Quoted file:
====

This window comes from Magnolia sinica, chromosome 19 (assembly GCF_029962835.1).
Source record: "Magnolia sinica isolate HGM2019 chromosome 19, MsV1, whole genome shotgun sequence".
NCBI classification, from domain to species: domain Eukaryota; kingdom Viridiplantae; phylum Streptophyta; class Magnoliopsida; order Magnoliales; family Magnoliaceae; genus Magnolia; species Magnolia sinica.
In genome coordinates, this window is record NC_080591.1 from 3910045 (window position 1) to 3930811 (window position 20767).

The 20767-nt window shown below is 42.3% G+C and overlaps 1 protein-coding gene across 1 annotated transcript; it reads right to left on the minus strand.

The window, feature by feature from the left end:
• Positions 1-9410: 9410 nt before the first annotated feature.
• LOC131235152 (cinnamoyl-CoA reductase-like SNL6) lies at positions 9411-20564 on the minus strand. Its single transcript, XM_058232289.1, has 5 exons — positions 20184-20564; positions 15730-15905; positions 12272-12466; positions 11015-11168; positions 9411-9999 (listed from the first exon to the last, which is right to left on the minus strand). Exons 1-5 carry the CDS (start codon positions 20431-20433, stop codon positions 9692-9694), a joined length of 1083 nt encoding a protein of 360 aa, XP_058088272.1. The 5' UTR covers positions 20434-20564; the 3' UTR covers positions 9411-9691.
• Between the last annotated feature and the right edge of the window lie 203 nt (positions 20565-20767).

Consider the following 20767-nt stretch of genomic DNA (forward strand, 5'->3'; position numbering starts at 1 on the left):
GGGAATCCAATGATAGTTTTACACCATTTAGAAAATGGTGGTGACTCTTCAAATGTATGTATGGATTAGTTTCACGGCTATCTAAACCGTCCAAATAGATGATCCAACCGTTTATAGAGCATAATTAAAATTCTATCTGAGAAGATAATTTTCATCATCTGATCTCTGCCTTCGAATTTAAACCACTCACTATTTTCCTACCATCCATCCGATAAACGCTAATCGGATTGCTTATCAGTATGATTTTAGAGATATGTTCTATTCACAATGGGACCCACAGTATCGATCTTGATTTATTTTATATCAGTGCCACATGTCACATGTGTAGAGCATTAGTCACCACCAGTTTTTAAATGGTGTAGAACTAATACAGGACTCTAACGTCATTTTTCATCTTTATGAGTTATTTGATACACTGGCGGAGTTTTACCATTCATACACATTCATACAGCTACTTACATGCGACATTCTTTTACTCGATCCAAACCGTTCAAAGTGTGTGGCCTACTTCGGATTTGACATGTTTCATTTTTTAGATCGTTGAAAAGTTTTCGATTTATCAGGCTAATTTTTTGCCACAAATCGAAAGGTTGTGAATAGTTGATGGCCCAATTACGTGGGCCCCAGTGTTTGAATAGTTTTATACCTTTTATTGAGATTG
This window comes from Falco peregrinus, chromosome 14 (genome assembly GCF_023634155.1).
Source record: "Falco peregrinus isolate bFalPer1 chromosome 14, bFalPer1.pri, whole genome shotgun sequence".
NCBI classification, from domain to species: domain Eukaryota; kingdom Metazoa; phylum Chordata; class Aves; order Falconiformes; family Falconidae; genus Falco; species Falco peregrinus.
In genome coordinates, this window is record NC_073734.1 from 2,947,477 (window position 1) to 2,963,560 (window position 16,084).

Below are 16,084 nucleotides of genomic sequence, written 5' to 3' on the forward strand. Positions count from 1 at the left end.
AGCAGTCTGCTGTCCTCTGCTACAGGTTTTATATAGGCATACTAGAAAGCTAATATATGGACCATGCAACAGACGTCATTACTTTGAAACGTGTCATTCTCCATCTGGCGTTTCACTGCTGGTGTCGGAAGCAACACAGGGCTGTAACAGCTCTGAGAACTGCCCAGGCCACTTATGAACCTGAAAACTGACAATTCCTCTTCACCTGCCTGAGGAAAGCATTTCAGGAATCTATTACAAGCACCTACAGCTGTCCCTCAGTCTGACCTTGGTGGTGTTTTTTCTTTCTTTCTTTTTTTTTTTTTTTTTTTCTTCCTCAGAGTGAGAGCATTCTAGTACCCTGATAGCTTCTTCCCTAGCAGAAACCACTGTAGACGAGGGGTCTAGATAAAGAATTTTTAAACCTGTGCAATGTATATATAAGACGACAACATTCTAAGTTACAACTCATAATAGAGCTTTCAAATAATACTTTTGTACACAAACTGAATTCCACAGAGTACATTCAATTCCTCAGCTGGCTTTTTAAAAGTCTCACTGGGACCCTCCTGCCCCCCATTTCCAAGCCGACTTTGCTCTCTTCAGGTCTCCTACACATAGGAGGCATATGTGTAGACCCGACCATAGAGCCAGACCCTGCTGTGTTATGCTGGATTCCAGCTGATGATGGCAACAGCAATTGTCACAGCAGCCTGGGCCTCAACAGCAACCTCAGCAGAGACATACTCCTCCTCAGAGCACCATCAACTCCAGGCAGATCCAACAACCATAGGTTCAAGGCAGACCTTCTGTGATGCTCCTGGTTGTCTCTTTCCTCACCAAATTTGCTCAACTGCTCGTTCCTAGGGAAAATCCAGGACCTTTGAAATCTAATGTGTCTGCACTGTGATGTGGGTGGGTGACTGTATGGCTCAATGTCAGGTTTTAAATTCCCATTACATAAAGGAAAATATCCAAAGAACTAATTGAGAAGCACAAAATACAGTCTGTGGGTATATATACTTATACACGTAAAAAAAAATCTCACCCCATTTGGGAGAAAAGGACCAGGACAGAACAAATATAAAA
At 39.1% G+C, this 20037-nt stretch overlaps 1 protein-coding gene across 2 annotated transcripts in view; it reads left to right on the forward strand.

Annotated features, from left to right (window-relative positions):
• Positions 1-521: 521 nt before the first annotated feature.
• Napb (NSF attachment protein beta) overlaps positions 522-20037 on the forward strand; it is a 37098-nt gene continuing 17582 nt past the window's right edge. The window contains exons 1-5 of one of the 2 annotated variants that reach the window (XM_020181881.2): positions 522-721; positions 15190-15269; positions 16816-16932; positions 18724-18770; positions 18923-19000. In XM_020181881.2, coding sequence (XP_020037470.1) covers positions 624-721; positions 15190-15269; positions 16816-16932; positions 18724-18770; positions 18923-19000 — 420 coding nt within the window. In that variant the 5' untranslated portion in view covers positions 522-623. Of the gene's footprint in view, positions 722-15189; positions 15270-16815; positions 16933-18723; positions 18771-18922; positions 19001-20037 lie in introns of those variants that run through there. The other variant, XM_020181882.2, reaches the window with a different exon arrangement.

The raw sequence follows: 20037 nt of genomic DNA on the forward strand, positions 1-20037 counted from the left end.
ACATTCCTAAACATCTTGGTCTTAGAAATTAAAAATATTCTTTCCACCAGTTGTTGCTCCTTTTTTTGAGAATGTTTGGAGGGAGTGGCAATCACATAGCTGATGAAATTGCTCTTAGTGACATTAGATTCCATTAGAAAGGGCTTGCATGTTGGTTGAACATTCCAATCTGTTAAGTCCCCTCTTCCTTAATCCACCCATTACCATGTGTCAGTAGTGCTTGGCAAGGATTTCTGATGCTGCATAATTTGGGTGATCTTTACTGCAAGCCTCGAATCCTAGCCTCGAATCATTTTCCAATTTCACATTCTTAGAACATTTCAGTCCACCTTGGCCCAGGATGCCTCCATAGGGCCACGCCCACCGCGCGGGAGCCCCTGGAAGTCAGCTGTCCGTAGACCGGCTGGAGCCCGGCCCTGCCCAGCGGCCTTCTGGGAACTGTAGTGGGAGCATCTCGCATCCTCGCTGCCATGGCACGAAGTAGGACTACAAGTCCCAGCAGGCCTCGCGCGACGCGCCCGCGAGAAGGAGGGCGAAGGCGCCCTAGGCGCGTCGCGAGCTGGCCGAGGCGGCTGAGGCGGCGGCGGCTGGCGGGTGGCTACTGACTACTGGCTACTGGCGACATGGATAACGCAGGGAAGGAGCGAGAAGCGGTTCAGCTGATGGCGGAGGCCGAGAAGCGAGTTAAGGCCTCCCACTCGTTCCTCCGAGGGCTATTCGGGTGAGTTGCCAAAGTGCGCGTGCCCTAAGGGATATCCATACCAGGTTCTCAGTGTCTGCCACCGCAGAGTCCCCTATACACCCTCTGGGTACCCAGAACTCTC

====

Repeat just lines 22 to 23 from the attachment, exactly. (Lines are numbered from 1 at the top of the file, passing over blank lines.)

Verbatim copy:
The raw sequence follows: 20037 nt of genomic DNA on the forward strand, positions 1-20037 counted from the left end.
ACATTCCTAAACATCTTGGTCTTAGAAATTAAAAATATTCTTTCCACCAGTTGTTGCTCCTTTTTTTGAGAATGTTTGGAGGGAGTGGCAATCACATAGCTGATGAAATTGCTCTTAGTGACATTAGATTCCATTAGAAAGGGCTTGCATGTTGGTTGAACATTCCAATCTGTTAAGTCCCCTCTTCCTTAATCCACCCATTACCATGTGTCAGTAGTGCTTGGCAAGGATTTCTGATGCTGCATAATTTGGGTGATCTTTACTGCAAGCCTCGAATCCTAGCCTCGAATCATTTTCCAATTTCACATTCTTAGAACATTTCAGTCCACCTTGGCCCAGGATGCCTCCATAGGGCCACGCCCACCGCGCGGGAGCCCCTGGAAGTCAGCTGTCCGTAGACCGGCTGGAGCCCGGCCCTGCCCAGCGGCCTTCTGGGAACTGTAGTGGGAGCATCTCGCATCCTCGCTGCCATGGCACGAAGTAGGACTACAAGTCCCAGCAGGCCTCGCGCGACGCGCCCGCGAGAAGGAGGGCGAAGGCGCCCTAGGCGCGTCGCGAGCTGGCCGAGGCGGCTGAGGCGGCGGCGGCTGGCGGGTGGCTACTGACTACTGGCTACTGGCGACATGGATAACGCAGGGAAGGAGCGAGAAGCGGTTCAGCTGATGGCGGAGGCCGAGAAGCGAGTTAAGGCCTCCCACTCGTTCCTCCGAGGGCTATTCGGGTGAGTTGCCAAAGTGCGCGTGCCCTAAGGGATATCCATACCAGGTTCTCAGTGTCTGCCACCGCAGAGTCCCCTATACACCCTCTGGGTACCCAGAACTCTC